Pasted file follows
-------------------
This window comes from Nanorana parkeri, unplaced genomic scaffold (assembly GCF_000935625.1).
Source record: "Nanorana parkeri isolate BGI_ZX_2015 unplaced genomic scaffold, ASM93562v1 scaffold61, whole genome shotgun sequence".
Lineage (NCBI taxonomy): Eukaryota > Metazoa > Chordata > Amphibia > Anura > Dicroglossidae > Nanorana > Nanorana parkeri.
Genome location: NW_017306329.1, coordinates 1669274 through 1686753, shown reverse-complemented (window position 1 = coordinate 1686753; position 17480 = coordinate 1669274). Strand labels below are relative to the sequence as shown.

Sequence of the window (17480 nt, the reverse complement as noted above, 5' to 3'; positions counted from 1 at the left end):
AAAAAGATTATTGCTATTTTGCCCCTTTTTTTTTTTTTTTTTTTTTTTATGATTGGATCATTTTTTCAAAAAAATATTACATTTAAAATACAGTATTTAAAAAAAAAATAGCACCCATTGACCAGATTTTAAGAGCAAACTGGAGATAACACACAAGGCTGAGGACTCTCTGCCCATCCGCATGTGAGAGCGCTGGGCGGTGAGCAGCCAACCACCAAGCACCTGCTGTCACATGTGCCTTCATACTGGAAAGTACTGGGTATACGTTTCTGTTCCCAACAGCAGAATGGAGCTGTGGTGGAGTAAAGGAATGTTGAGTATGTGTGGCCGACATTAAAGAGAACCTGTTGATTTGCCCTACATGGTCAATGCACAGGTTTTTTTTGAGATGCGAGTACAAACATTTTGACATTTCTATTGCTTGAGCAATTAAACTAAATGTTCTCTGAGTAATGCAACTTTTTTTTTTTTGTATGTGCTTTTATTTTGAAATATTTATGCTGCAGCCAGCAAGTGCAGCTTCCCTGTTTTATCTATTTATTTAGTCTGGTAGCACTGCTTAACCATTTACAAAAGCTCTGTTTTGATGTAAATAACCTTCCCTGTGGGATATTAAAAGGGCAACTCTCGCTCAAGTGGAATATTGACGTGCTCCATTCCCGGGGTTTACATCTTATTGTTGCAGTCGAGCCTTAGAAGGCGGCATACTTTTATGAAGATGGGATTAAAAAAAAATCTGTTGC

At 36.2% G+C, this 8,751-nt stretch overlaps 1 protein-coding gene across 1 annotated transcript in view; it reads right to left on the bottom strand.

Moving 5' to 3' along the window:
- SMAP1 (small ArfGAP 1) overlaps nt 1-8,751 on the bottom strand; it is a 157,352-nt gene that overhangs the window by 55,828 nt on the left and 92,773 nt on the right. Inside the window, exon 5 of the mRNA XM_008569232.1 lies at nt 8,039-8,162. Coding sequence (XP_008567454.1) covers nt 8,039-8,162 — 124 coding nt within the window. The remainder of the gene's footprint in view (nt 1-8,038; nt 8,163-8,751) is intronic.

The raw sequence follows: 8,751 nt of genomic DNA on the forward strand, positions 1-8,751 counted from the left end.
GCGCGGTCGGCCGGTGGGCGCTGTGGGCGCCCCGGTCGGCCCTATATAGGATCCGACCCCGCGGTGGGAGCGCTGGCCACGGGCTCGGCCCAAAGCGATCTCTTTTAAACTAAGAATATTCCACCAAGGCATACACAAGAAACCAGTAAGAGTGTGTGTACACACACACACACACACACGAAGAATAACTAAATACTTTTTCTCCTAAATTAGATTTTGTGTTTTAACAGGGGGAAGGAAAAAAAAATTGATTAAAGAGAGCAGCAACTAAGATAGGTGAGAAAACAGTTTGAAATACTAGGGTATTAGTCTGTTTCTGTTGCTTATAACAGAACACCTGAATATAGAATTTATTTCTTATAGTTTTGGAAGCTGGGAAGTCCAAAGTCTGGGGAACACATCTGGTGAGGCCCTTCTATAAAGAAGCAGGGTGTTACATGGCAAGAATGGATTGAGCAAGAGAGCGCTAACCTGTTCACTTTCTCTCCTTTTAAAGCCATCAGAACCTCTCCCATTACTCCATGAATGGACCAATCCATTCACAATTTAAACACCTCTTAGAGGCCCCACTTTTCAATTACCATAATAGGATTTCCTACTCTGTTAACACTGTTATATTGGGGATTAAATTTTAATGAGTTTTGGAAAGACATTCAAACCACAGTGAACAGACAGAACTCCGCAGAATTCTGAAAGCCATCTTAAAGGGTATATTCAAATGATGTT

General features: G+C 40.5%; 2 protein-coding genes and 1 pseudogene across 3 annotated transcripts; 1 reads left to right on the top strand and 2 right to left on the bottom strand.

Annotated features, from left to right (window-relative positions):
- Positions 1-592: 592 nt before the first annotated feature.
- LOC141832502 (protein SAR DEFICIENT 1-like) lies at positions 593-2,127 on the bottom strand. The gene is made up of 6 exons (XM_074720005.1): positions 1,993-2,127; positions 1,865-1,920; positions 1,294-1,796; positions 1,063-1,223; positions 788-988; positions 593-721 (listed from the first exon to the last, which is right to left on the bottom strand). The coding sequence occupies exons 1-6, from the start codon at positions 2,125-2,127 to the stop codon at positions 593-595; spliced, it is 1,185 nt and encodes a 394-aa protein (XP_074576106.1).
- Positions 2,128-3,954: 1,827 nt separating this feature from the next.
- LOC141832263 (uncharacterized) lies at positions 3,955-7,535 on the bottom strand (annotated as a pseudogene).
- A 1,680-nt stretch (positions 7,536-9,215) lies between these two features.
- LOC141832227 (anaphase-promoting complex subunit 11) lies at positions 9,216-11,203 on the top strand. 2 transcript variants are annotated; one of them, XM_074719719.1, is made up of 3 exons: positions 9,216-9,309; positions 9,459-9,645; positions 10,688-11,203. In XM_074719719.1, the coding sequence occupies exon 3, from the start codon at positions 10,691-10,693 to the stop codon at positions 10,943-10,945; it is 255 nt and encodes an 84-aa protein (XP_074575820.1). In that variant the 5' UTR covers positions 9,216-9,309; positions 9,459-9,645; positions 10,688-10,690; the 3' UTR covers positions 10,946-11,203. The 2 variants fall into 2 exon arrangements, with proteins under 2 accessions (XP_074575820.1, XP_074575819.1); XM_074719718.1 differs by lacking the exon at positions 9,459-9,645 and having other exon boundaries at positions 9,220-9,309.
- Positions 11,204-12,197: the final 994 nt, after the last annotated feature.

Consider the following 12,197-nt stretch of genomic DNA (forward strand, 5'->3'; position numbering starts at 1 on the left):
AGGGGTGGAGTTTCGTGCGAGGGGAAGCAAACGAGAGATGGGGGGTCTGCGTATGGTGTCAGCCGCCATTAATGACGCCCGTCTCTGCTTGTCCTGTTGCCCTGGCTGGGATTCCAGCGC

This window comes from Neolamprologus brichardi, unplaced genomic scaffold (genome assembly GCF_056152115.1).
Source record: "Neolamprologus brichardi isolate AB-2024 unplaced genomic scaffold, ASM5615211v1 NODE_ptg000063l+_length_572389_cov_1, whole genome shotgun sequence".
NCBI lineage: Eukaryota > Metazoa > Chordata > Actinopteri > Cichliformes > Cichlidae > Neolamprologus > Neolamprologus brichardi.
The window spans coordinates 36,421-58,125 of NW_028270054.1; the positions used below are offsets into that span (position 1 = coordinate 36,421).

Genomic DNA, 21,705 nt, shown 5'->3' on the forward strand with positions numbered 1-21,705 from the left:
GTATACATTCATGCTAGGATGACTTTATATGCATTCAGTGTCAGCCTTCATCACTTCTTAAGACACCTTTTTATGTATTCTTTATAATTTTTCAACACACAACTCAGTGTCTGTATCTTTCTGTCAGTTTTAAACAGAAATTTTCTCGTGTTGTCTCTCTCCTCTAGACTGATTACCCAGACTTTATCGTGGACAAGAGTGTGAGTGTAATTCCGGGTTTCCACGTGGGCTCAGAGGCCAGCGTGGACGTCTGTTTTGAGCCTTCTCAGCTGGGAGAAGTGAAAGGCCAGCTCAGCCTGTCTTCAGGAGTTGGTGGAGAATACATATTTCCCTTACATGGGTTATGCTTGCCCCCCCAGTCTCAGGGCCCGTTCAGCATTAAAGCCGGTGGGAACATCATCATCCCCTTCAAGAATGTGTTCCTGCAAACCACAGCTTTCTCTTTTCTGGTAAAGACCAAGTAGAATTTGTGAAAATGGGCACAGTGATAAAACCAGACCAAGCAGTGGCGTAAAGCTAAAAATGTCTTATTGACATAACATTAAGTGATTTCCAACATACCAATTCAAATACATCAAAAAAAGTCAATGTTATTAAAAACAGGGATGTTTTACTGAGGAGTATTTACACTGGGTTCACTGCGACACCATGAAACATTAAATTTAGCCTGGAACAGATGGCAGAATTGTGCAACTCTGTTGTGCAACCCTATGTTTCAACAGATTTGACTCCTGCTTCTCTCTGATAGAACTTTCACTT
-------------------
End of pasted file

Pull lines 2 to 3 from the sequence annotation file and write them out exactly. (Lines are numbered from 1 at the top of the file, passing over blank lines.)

Source record: "Nanorana parkeri isolate BGI_ZX_2015 unplaced genomic scaffold, ASM93562v1 scaffold61, whole genome shotgun sequence".
Lineage (NCBI taxonomy): Eukaryota > Metazoa > Chordata > Amphibia > Anura > Dicroglossidae > Nanorana > Nanorana parkeri.